With the recovery going so poorly, why does Obama still hold a narrow lead? One reason, some observers think, is that Obama has successfully used the presidency to seize the political initiative on issues such as student loans and immigration.

Today Obama will try to go on offense on what Dems hope will be a defining issue of the campaign: Taxes on the rich. He will announce in a Rose Garden speech that he wants Congress to extend the Bush tax cuts for those under $250,000.

Republicans are already bashing the move as a threatened tax hike on “small businesses.” (They said the same thing about proposed tax hikes on those over $1 million; they’ll make this claim no matter what the cutoff is.) But this is a fight the Obama camp wants. It goes directly to the way the Obama team hopes swing voters will perceive this election: As a battle over which side really has the middle class’s interests at heart.

Obama has said the single greatest obstacle to bipartisan compromise on how to move the country forward is the GOP refusal to entertain even a penny more in taxes from the rich, and has called on voters to break that “stalemate.” This move is designed to highlight the cause of this stalemate — to deepen this contrast with Republicans, by putting them in the position of opposing the middle class tax cut extension unless it’s paired with an extension of tax cuts for the rich, revealing whose interests the GOP is protecting.

But ultimately, this move will be all about Mitt Romney. Obama’s GOP challenger has called for more across the board tax cuts that would disproportionately benefit the wealthy — on top of the Bush tax cuts. Dems believe tax fairness is a particularly potent issue against Romney. He personally benefits to an untold degree from low tax rates on investments; questions are mounting about Romney’s offshore accounts in tax havens; and despite those questions, he is refusing to release his own tax returns. As Paul Krugman points out today, Romney’s refusal to be transparent about his own finances suggests he doesn’t want to reveal the extent to which he would personally benefit from the policies he’s advocating, because so doing would be deeply damaging.

Obama’s move may mean Romney will now have to take the position that the middle class cuts should not be extended in isolation, without extending those of the rich — to the degree, of course, that he feels pressure to take any position on today’s announcement at all.

* Obama campaign, Dems hit Romney offshore accounts: Even as Obama is trying to shift the subject to tax fairness, the Obama campaign is out with a new video arguing that Romney is refusing to answer multiple questions about his offshore accounts. Meanwhile, multiple top Dems on the Sunday shows amplified the same attacks.

* Obama the “clear winner” in the swing-state ad wars? An interesting finding over the weekend from USA Today/Gallup:

At this point, Obama is the clear winner in the ad wars. Among swing-state voters who say the ads have changed their minds about a candidate, rather than just confirmed what they already thought, 76% now support the president, vs. 16% favoring Romney.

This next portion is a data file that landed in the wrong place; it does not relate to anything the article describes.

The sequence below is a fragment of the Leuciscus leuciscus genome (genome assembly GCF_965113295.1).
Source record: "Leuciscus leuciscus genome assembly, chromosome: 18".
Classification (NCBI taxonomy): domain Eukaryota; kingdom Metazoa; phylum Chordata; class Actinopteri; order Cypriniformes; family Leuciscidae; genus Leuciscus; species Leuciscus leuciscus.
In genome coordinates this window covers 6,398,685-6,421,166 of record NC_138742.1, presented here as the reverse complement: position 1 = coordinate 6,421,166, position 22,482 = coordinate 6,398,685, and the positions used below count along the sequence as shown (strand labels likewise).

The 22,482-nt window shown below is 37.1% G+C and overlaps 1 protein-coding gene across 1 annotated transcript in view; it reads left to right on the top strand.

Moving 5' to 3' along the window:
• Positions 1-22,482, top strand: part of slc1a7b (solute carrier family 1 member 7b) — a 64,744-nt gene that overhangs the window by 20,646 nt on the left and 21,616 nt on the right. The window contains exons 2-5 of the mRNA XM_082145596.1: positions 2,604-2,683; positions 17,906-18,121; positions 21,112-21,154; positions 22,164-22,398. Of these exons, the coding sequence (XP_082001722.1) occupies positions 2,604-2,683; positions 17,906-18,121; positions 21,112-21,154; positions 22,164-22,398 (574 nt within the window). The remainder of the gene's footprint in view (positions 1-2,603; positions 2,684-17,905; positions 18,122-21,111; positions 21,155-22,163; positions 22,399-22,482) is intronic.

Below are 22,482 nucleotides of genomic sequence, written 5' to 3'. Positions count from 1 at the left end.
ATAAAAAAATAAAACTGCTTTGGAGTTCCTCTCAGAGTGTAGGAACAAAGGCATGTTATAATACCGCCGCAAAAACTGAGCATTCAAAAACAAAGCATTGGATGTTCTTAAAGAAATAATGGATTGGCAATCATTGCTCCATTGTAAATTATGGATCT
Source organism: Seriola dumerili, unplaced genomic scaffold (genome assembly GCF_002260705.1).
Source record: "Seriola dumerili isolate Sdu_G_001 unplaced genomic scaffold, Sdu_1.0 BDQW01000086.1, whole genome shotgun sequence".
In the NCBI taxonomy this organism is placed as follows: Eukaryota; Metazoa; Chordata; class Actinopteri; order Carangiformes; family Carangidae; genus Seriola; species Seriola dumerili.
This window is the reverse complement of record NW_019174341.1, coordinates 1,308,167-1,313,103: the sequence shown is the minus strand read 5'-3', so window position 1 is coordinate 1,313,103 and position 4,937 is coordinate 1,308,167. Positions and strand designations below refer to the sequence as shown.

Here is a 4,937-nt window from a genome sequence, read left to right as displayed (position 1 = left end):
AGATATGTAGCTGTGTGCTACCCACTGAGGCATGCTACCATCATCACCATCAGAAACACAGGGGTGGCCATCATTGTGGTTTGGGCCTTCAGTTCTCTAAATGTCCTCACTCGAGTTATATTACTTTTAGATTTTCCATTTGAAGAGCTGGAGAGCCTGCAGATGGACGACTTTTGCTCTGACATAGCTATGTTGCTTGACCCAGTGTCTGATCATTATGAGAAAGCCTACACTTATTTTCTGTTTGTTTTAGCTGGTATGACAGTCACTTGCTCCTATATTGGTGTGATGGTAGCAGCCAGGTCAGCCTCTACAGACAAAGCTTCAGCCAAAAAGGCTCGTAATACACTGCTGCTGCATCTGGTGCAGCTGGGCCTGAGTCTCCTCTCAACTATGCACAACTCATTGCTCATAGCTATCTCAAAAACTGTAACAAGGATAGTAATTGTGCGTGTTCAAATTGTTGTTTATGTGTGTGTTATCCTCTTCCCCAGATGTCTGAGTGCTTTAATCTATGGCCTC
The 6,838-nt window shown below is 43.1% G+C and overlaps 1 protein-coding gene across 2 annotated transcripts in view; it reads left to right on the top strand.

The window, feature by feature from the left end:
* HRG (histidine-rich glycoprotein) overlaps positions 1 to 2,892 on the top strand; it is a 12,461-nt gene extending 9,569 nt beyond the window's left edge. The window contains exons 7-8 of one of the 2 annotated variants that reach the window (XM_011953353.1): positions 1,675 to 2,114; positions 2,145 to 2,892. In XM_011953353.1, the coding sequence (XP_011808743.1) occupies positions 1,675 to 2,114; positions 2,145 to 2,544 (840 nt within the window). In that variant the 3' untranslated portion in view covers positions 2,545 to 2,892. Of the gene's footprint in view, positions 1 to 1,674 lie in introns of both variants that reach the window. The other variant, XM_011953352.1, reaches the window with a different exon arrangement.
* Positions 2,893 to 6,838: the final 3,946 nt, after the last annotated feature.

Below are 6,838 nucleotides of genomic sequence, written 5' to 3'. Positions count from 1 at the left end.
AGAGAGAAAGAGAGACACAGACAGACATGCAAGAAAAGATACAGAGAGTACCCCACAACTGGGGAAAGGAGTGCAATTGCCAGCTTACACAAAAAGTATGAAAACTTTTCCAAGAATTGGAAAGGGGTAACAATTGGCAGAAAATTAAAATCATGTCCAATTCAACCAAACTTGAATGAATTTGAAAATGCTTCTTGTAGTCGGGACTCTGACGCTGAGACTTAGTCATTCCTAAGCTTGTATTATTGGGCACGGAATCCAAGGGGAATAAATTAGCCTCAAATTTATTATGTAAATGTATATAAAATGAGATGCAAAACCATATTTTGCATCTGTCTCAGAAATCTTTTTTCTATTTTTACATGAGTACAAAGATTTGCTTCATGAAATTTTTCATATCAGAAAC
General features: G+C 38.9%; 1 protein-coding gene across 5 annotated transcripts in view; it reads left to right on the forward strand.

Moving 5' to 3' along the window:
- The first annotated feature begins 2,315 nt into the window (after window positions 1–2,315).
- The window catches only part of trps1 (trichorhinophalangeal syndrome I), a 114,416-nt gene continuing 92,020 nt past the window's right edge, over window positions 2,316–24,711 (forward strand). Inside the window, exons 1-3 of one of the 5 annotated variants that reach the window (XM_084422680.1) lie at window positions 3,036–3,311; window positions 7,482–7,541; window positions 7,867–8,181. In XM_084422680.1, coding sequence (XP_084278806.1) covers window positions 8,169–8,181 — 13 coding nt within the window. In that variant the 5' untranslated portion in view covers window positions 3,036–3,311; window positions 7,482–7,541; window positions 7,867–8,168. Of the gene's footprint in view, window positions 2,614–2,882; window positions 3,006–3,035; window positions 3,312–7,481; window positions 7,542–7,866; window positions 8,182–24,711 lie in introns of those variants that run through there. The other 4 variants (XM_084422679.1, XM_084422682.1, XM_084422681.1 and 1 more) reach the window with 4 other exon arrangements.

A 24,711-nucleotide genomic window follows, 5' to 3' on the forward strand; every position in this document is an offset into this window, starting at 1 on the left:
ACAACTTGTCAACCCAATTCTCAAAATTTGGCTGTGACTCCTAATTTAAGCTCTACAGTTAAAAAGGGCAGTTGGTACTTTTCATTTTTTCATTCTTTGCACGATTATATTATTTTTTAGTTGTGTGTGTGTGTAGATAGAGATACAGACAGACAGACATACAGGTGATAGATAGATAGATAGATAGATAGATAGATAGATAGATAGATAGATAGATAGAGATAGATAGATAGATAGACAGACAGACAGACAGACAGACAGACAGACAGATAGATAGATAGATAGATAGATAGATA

* Obama leads in swing states? That same USA/Today Gallup poll finds Obama leading Romney in a dozen swing states by 47-45.

The Obama campaign argues that their ads have given swing state voters “new information” in ads about Romney’s Bain years, outsourcing, and offshore accounts. I still think it’s way premature to say these ads are working to the degree the Obama campaign needs them to.

* House GOP to vote to repeal Obamacare: Erin McPike sets the stage for the vote set for this week: It’s purely symbolic, but House Republicans are holding it in order to dramatize the stakes of this fall’s elections, by driving home to voters that only by electing Republicans to Congress can we ever see Obamacare repealed entirely.

We keep reading that this vote is about exciting the GOP base. But will independents and moderates — even ones who are skeptical of Obamacare — really react well to seeing this battle fought a third time?

* The battle for control of Senate is toss-up: Chris Cillizza and Aaron Blake game it out: Republicans need to win four or five seats on top of holding their seats in Massachusetts and Nevada. No matter what happens, the victor will end up with a razor-thin majority.

* Warren on offense over health reform: This op ed in the Metro West Daily News shows Elizabeth Warren staying on offense over health reform by listing out in detail all the things that Scott Brown and the GOP would be taking away from people by fully repealing the law. The Massachusetts law — backed by Mitt Romney and Brown — was of course the model for national reform, making the case for repeal a particularly awkward one for the Senator to continue to make.

* DCCC hits House GOPers over repeal vote: Relatedly, the DCCC is running online ads — one example is here — targeting seven House Republicans for moving to deprive their own constituents of preventive screenings, protections against discrimination with preexisting conditions and other provisions in the law.

* Pet peeve of the day: Stories like this one in USA Today, which quotes “Democratic strategist” Doug Schoen criticizing the Obama campaign without noting that he has called on Obama not to run for reelection, are misleading readers, pure and simple.

* And the hand-wringing about Romney campaign continues: Niall Stanage on a question that’s prompting new rounds of worry among Romney supporters: With the economy doing so badly, does the fact that Obama is still ahead in polls suggest that the Romney campaign is getting badly outworked by the Obama team in ways that bode badly for the fall?

What else?